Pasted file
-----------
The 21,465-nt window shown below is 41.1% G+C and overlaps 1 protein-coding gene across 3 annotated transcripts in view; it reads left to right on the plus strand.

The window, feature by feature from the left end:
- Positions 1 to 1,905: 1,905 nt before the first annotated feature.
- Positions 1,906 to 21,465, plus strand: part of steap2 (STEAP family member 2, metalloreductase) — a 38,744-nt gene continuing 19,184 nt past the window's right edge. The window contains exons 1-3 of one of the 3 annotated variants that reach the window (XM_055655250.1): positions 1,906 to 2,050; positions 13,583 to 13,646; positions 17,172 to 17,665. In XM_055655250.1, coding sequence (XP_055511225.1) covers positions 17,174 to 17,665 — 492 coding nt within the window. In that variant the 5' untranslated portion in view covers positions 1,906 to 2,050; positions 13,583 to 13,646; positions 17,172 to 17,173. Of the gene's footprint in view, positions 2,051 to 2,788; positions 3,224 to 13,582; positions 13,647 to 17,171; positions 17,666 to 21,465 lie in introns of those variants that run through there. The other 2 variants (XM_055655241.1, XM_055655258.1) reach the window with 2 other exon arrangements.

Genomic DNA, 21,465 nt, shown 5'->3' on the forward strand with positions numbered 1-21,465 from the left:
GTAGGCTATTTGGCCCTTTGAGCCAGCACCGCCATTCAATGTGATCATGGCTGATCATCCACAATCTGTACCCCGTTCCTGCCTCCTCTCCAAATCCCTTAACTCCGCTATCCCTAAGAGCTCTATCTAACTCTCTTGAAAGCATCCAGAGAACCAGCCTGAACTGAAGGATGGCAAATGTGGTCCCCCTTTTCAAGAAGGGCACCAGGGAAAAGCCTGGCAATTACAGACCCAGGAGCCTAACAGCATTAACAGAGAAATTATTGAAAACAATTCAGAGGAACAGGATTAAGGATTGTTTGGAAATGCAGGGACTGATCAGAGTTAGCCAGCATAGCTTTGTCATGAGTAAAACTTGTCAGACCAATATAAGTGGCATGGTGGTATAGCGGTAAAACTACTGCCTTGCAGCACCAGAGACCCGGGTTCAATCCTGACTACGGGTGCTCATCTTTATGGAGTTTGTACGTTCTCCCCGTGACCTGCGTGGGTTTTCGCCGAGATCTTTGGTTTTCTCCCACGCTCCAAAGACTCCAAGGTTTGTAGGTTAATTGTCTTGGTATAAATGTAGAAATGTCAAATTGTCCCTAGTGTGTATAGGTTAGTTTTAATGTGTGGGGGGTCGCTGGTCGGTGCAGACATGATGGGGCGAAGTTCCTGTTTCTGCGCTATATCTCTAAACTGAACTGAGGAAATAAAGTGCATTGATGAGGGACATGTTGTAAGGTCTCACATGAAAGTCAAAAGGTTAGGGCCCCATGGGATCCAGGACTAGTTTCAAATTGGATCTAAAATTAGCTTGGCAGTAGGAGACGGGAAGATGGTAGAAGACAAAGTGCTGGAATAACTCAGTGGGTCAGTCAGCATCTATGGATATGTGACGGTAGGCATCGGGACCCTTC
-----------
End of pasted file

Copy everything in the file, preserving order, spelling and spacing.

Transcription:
The 21,465-nt window shown below is 41.1% G+C and overlaps 1 protein-coding gene across 3 annotated transcripts in view; it reads left to right on the plus strand.

The window, feature by feature from the left end:
- Positions 1 to 1,905: 1,905 nt before the first annotated feature.
- Positions 1,906 to 21,465, plus strand: part of steap2 (STEAP family member 2, metalloreductase) — a 38,744-nt gene continuing 19,184 nt past the window's right edge. The window contains exons 1-3 of one of the 3 annotated variants that reach the window (XM_055655250.1): positions 1,906 to 2,050; positions 13,583 to 13,646; positions 17,172 to 17,665. In XM_055655250.1, coding sequence (XP_055511225.1) covers positions 17,174 to 17,665 — 492 coding nt within the window. In that variant the 5' untranslated portion in view covers positions 1,906 to 2,050; positions 13,583 to 13,646; positions 17,172 to 17,173. Of the gene's footprint in view, positions 2,051 to 2,788; positions 3,224 to 13,582; positions 13,647 to 17,171; positions 17,666 to 21,465 lie in introns of those variants that run through there. The other 2 variants (XM_055655241.1, XM_055655258.1) reach the window with 2 other exon arrangements.

Genomic DNA, 21,465 nt, shown 5'->3' on the forward strand with positions numbered 1-21,465 from the left:
GTAGGCTATTTGGCCCTTTGAGCCAGCACCGCCATTCAATGTGATCATGGCTGATCATCCACAATCTGTACCCCGTTCCTGCCTCCTCTCCAAATCCCTTAACTCCGCTATCCCTAAGAGCTCTATCTAACTCTCTTGAAAGCATCCAGAGAACCAGCCTGAACTGAAGGATGGCAAATGTGGTCCCCCTTTTCAAGAAGGGCACCAGGGAAAAGCCTGGCAATTACAGACCCAGGAGCCTAACAGCATTAACAGAGAAATTATTGAAAACAATTCAGAGGAACAGGATTAAGGATTGTTTGGAAATGCAGGGACTGATCAGAGTTAGCCAGCATAGCTTTGTCATGAGTAAAACTTGTCAGACCAATATAAGTGGCATGGTGGTATAGCGGTAAAACTACTGCCTTGCAGCACCAGAGACCCGGGTTCAATCCTGACTACGGGTGCTCATCTTTATGGAGTTTGTACGTTCTCCCCGTGACCTGCGTGGGTTTTCGCCGAGATCTTTGGTTTTCTCCCACGCTCCAAAGACTCCAAGGTTTGTAGGTTAATTGTCTTGGTATAAATGTAGAAATGTCAAATTGTCCCTAGTGTGTATAGGTTAGTTTTAATGTGTGGGGGGTCGCTGGTCGGTGCAGACATGATGGGGCGAAGTTCCTGTTTCTGCGCTATATCTCTAAACTGAACTGAGGAAATAAAGTGCATTGATGAGGGACATGTTGTAAGGTCTCACATGAAAGTCAAAAGGTTAGGGCCCCATGGGATCCAGGACTAGTTTCAAATTGGATCTAAAATTAGCTTGGCAGTAGGAGACGGGAAGATGGTAGAAGACAAAGTGCTGGAATAACTCAGTGGGTCAGTCAGCATCTATGGATATGTGACGGTAGGCATCGGGACCCTTC